China revises rules on foreign investment
China released revised guidance for foreign investment on Friday, relaxing many restrictions on overseas capital.
"The catalogue of industries to guide foreign investment" issued by the National Development and Reform Commission (NDRC) in conjunction the Ministry of Commerce, opens more areas, mainly services and manufacturing, to foreign business with lower thresholds.
Now in its sixth version, the catalogue consists of three parts: industries where foreign investment is encouraged, restricted and banned.
The latest revision more than halves the number of industries with restrictions from 79 to 38. Industries in which Chinese investors must hold stakes were axed from 43 to 15, and those demanding Chinese investors hold controlling stakes from 44 to 35.
Foreigners are barred from 36 industries, compared from 38 in the previous version.
The industries where foreigners are encouraged remain largely the same with some fine tuning to accommodate advanced technology and new materials.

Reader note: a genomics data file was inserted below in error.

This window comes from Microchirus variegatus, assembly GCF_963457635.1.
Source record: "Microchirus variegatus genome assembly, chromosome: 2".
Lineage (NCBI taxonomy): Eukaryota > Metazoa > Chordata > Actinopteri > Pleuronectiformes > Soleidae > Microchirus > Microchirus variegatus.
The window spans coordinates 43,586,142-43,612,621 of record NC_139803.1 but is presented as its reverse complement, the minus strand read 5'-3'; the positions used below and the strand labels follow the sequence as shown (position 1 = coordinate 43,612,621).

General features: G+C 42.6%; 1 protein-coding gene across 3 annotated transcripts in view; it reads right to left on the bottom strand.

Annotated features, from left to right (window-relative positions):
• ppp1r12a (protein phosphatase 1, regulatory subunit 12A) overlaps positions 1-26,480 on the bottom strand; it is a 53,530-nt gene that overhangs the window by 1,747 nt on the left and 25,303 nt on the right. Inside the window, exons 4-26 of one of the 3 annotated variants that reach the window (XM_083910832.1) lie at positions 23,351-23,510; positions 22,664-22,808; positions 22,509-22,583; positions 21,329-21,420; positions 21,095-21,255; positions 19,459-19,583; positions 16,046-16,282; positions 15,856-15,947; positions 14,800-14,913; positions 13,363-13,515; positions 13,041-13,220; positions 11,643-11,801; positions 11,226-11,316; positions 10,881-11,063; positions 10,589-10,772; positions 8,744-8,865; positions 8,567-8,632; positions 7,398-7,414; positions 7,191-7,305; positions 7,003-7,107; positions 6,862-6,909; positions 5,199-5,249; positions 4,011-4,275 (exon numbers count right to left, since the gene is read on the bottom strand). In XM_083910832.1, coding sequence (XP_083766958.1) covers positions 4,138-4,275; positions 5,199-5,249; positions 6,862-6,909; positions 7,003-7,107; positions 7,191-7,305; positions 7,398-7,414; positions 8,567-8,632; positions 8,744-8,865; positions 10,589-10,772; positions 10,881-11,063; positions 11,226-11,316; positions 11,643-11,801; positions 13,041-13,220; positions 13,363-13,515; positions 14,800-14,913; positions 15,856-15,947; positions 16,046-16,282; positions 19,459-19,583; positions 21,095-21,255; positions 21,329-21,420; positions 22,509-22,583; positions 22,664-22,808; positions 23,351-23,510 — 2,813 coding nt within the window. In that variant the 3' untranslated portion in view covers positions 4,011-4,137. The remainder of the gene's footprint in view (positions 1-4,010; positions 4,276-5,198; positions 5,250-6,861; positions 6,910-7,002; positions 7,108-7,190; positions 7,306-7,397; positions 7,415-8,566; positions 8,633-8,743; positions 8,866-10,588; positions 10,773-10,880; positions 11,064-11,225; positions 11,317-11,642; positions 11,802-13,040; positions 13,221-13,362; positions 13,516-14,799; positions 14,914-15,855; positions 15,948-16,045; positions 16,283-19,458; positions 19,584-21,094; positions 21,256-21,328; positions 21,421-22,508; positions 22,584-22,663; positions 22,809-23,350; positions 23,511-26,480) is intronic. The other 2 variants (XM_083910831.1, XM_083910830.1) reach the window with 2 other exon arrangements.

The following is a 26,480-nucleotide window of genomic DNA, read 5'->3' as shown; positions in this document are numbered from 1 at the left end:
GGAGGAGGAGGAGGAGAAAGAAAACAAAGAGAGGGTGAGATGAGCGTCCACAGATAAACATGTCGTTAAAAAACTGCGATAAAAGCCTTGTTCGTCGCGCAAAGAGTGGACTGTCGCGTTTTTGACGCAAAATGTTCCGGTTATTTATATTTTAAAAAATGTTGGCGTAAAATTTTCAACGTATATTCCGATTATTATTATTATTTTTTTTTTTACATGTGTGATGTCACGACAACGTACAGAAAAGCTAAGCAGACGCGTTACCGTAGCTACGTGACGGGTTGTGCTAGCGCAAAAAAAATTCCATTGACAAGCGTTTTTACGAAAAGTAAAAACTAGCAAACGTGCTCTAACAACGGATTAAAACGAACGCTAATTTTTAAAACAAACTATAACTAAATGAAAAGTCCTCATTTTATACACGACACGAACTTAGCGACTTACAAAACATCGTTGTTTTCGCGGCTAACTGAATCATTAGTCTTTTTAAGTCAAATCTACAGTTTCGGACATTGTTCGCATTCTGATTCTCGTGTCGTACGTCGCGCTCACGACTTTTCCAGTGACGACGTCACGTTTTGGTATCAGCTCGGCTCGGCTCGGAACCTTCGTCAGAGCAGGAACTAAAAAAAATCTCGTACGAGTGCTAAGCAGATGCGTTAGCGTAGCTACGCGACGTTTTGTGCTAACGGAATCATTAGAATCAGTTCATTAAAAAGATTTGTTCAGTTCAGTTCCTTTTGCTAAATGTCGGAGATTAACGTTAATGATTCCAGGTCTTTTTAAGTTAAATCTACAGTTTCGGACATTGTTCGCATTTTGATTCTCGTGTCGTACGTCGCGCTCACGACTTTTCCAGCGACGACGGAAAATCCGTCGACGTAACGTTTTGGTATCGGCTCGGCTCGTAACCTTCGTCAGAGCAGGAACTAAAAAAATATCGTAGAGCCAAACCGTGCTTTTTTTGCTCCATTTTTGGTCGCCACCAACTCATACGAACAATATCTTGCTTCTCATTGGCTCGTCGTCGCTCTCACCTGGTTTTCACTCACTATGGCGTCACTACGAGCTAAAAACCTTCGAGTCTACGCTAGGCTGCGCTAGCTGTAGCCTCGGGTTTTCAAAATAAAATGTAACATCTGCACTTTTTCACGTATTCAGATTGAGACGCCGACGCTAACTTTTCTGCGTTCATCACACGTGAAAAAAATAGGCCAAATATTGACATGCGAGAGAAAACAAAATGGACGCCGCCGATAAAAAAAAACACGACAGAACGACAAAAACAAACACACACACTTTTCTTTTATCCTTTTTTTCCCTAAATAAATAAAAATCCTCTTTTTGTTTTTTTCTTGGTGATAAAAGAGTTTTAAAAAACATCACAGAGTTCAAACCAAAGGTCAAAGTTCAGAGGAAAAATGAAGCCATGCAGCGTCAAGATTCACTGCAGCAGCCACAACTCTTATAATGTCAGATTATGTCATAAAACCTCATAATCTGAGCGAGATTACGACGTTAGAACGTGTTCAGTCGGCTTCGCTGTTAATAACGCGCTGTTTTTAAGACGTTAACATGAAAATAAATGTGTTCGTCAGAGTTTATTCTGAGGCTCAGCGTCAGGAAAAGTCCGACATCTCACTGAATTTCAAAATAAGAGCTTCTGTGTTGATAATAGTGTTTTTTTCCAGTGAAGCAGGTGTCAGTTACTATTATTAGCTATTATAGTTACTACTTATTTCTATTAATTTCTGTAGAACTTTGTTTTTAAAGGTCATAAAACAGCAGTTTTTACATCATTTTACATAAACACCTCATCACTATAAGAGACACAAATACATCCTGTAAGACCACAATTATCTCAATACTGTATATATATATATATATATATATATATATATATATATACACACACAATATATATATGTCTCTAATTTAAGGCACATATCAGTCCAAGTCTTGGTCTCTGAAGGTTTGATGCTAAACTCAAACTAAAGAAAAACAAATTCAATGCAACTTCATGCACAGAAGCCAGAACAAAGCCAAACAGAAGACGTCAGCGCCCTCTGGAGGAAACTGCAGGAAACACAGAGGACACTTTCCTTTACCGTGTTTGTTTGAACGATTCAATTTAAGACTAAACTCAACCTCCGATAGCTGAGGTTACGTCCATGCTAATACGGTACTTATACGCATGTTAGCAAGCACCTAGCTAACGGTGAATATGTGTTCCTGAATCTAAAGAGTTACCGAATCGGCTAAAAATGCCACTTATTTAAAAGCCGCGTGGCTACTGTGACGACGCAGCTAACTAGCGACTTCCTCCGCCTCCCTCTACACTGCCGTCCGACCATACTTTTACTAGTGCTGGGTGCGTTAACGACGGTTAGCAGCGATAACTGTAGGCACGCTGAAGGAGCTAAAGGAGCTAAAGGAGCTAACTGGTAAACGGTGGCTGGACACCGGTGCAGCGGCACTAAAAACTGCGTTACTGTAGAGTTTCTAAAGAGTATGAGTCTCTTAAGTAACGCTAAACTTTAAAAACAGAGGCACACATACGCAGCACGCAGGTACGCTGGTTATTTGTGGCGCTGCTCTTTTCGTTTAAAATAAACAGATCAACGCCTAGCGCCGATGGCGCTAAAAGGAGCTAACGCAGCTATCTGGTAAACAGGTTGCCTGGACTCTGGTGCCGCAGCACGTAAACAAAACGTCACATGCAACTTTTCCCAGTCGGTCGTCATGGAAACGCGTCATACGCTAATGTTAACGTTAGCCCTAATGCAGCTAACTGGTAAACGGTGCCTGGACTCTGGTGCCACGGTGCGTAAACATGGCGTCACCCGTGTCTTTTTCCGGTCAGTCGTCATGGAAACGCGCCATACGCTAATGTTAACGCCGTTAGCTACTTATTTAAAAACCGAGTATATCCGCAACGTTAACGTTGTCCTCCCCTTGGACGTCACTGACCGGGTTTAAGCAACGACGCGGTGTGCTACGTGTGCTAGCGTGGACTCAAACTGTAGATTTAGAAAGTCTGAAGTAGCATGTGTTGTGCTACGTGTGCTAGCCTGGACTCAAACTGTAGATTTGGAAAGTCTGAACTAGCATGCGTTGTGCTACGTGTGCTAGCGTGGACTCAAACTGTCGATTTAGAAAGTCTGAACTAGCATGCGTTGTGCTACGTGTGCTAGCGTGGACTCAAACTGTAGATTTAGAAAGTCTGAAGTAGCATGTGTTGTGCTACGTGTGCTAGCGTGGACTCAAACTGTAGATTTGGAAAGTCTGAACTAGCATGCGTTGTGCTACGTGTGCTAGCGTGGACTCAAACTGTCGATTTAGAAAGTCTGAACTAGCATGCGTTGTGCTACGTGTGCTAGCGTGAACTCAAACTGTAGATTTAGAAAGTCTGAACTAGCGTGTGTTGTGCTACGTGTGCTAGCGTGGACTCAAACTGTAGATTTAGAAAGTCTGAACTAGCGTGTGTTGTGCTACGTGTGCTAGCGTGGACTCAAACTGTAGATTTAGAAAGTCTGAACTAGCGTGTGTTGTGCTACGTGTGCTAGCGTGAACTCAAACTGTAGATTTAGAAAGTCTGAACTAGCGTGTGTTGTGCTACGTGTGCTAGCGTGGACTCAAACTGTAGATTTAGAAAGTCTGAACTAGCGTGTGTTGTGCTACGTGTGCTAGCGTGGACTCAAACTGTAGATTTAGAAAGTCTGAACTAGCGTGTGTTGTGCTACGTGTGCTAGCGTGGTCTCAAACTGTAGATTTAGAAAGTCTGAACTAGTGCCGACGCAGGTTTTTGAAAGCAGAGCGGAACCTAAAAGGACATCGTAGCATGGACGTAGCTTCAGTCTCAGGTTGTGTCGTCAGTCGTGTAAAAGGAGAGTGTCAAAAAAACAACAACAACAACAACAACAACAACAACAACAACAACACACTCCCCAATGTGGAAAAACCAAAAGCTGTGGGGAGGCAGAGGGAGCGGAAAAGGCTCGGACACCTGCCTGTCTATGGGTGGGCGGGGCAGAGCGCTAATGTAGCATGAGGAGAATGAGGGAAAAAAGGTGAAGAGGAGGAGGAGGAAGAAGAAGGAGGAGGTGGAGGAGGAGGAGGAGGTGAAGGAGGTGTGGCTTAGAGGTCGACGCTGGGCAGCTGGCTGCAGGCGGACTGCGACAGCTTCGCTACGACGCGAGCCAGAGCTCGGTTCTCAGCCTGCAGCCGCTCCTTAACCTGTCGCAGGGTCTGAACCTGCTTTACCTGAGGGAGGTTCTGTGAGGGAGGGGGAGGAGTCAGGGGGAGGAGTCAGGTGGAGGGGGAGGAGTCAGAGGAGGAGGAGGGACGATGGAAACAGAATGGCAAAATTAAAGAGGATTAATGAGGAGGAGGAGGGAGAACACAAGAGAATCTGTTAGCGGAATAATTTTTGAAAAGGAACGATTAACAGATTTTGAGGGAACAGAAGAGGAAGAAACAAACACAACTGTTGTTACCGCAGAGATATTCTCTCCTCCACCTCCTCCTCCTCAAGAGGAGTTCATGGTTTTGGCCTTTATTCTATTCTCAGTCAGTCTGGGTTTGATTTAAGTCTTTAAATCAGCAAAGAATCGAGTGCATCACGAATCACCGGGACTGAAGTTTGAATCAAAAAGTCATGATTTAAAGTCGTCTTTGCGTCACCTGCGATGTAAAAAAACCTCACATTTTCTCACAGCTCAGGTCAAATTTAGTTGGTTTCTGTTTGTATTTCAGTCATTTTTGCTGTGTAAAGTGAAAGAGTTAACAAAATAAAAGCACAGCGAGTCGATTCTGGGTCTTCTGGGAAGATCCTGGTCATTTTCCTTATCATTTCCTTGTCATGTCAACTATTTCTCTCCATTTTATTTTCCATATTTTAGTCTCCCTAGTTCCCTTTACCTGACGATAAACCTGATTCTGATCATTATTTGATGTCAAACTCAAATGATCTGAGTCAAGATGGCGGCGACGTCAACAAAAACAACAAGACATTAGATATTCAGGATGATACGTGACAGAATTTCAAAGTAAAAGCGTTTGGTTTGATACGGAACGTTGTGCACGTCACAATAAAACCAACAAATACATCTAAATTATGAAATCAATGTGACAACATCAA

Foreign investors are allowed to do business in all industries that do not appear in the catalogue.
The list will come into effect on April 10.
"Foreign investment brings not only money, but technology and management expertise, crucial to industrial upgrading," said Wang Yiming, former secretary-general of the NDRC.
Zhao Jinping, of the State Council development research center, believes some domestic companies can compete with foreign rivals.
"Chinese enterprises that are less resilient will be forced to strengthen themselves to avoid being knocked out by the competition," said Zhao.
China is seeking new growth by opening its doors against a backdrop of slowing economic expansion, environmental pressure and rising labor costs at home.
Premier Li Keqiang said in his annual report last week that China will improve regulation of foreign investment and create a "stable, fair, transparent and predictable" business environment.
China topped the world for foreign direct investment in 2014, with 120 billion U.S. dollars coming into the country. The number of new foreign-funded companies increased by 5.76 percent to 38,400 last year.